A world-class programme, giving you a solid basis in research methodology
The MPhil in Innovation, Strategy and Organisation is an interdisciplinary programme exploring innovation and change through 3 interconnecting themes:
- innovation and work practices
- innovation and strategic change
- new organisational forms
The programme seeks to provide the methodological and theoretical foundation for further research and is specifically aimed at students intending to continue to a PhD degree, whether in Cambridge or elsewhere.
Our professors discuss what they enjoy about working with MPhil in ISO students
Professor Matthew Grimes: “So I’m here with Professor Jennifer Howard-Grenville, the Diageo Professor of Organisation Studies at the Cambridge Judge Business School. Jennifer has been doing cutting-edge research in the areas of environmental sustainability and engagement with grand challenges for a number of years now. In that work that she’s done, she’s been doing quite a bit of engagement specifically with the MPhil Innovation, Strategy and Organisation students. So, Jennifer, as you have been working with these students over several years now, what is it that you have enjoyed about working with these students?”
Professor Jennifer Howard-Grenville: “First off, their energy and their fresh perspectives because they’re really, really driven to understand and influence things in the world that matter to business and organisations. And they bring a hunger to gain this research perspective and have a methodical and rigorous way to tackle those. So it’s a great collaboration when it works out for us to engage with their questions and their passion and for us to help them discover that way to systematically study them.”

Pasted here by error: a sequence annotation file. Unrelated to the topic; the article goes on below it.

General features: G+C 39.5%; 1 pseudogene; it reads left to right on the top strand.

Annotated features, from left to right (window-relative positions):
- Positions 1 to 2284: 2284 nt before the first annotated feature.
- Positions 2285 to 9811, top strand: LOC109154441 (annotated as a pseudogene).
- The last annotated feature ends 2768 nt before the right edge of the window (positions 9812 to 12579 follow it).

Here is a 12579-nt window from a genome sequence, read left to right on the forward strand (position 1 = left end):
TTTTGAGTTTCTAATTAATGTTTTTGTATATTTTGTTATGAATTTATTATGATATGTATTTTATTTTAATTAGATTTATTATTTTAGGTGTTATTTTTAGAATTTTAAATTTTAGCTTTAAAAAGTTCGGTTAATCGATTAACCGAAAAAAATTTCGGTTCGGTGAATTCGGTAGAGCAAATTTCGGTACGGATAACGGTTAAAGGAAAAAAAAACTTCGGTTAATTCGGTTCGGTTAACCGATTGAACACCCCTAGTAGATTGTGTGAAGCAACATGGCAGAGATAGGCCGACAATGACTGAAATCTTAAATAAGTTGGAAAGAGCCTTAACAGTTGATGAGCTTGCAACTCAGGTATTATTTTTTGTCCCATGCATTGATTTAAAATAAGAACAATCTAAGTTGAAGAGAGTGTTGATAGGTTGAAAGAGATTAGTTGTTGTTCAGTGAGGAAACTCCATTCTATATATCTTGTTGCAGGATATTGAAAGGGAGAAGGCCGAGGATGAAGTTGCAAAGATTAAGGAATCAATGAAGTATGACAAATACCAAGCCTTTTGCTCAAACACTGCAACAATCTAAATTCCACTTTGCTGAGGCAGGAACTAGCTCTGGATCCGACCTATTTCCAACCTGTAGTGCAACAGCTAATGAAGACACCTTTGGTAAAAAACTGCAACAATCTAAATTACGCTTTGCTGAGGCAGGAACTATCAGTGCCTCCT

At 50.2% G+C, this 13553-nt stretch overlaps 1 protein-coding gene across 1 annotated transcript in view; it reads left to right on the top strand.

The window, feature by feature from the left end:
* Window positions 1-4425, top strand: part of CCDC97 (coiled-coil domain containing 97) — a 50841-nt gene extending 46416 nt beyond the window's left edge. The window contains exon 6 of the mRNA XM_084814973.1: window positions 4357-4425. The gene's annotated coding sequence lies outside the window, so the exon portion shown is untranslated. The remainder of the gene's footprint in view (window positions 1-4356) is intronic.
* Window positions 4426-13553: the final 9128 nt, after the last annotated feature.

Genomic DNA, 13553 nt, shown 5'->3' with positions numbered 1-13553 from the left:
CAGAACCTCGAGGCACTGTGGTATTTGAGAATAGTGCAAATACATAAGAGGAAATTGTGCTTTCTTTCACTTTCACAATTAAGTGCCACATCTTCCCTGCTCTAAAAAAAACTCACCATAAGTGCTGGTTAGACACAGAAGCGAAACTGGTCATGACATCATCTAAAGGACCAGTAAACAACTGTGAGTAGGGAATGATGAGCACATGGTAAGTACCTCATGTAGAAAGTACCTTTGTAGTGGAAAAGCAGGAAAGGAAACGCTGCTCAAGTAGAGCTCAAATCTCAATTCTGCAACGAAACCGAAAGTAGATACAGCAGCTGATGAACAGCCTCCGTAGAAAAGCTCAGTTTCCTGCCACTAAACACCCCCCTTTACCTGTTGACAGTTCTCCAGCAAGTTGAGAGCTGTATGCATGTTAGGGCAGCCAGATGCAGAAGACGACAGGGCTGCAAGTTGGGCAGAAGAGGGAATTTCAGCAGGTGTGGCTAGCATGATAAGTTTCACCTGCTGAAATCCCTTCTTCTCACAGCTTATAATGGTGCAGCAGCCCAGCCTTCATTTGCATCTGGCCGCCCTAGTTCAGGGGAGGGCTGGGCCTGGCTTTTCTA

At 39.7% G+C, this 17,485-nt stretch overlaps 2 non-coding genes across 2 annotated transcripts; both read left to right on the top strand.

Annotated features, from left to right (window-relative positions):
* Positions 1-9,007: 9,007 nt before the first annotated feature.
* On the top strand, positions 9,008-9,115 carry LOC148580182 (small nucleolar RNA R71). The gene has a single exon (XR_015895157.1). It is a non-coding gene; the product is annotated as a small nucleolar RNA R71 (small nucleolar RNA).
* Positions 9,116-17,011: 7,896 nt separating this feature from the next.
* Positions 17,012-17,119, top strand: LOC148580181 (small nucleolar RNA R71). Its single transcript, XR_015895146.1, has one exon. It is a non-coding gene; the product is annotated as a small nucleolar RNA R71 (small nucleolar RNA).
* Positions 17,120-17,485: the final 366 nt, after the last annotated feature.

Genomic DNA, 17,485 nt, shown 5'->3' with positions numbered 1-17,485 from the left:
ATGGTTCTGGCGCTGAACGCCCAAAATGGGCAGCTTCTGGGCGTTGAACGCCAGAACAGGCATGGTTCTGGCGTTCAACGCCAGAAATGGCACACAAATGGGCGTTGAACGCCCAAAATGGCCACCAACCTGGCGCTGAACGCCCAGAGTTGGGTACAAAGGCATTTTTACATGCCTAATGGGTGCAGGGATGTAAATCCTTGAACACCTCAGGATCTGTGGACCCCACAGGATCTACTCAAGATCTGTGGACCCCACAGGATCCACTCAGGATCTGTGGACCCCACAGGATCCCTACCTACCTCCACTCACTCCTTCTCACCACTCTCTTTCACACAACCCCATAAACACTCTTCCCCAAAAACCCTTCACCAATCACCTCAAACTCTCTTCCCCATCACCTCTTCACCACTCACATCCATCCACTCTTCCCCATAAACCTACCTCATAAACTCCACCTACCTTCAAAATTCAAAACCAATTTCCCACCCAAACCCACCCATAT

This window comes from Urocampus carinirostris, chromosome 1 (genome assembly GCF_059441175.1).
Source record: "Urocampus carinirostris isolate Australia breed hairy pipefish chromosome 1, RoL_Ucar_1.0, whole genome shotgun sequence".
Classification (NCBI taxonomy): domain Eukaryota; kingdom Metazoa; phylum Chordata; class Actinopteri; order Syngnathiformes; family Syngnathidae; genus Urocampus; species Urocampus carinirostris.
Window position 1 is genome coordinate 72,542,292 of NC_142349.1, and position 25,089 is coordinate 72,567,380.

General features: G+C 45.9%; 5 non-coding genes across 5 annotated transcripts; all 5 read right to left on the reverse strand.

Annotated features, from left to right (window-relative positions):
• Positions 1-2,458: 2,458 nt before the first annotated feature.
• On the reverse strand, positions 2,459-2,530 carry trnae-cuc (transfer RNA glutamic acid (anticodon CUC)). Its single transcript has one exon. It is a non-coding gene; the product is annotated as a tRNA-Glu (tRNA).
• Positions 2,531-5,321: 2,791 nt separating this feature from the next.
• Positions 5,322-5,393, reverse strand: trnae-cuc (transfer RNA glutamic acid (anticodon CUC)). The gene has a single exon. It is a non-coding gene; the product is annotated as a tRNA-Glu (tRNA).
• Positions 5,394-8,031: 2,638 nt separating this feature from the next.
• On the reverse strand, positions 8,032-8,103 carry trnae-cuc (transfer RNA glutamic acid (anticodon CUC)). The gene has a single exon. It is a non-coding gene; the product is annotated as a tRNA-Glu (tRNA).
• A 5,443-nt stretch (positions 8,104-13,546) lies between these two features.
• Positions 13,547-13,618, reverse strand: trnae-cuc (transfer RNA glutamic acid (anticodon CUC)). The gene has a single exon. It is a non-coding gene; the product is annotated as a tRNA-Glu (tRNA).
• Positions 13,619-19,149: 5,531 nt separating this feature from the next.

Matthew: “Right. And I guess because they’re engaged so much, I think, in the context in which they’re embedded, right, they’re coming from different parts of the globe, from different industries, typically with different motivations for why they’re pursuing the degree in the first place, I mean, it makes for a very eclectic group of students, both in the classroom, but also as you’re supervising them. And so how has that been in terms of the marriage between the theory that we’re trying to bring to the table and their experiences that they’re bringing from the phenomena in which they’ve worked for many years?”
Jennifer: “It’s definitely a huge plus. I mean, I think having people who’ve experienced and have questions arising from all sorts of issues, the introduction of digital technologies across all sorts of sectors and industries, across all sorts of parts of the world, grand challenges and sustainability, we can’t be everywhere, so it’s wonderful to have these things showing up on our doorstep. And at the same time, both in my research work with the MPhils and also teaching them Organisation Theory, we get to take the lenses that we’ve used over the years in our field and stretch them and use them and see how they can apply, and also challenge the ideas that many of us have around what the role of our field is and what the role of research is. So it makes a really, really generative and exciting combination.”
At the end of the programme, you will work on your dissertation on any subject within the broad field of innovation, strategy and organisation on which a Cambridge Judge Business School faculty member agrees to supervise a student.
The MPhil in Innovation, Strategy and Organisation dissertation can be on any subject within the broad field of innovation, strategy and organisation on which a Cambridge Judge Business School faculty member agrees to supervise a student.
While the time available for the Innovation, Strategy and Organisation dissertation and its word length (12,000 words) are recognised to limit the depth and scope of the research that can be undertaken, your dissertation is nevertheless expected to be an original piece of work that advances knowledge in its field.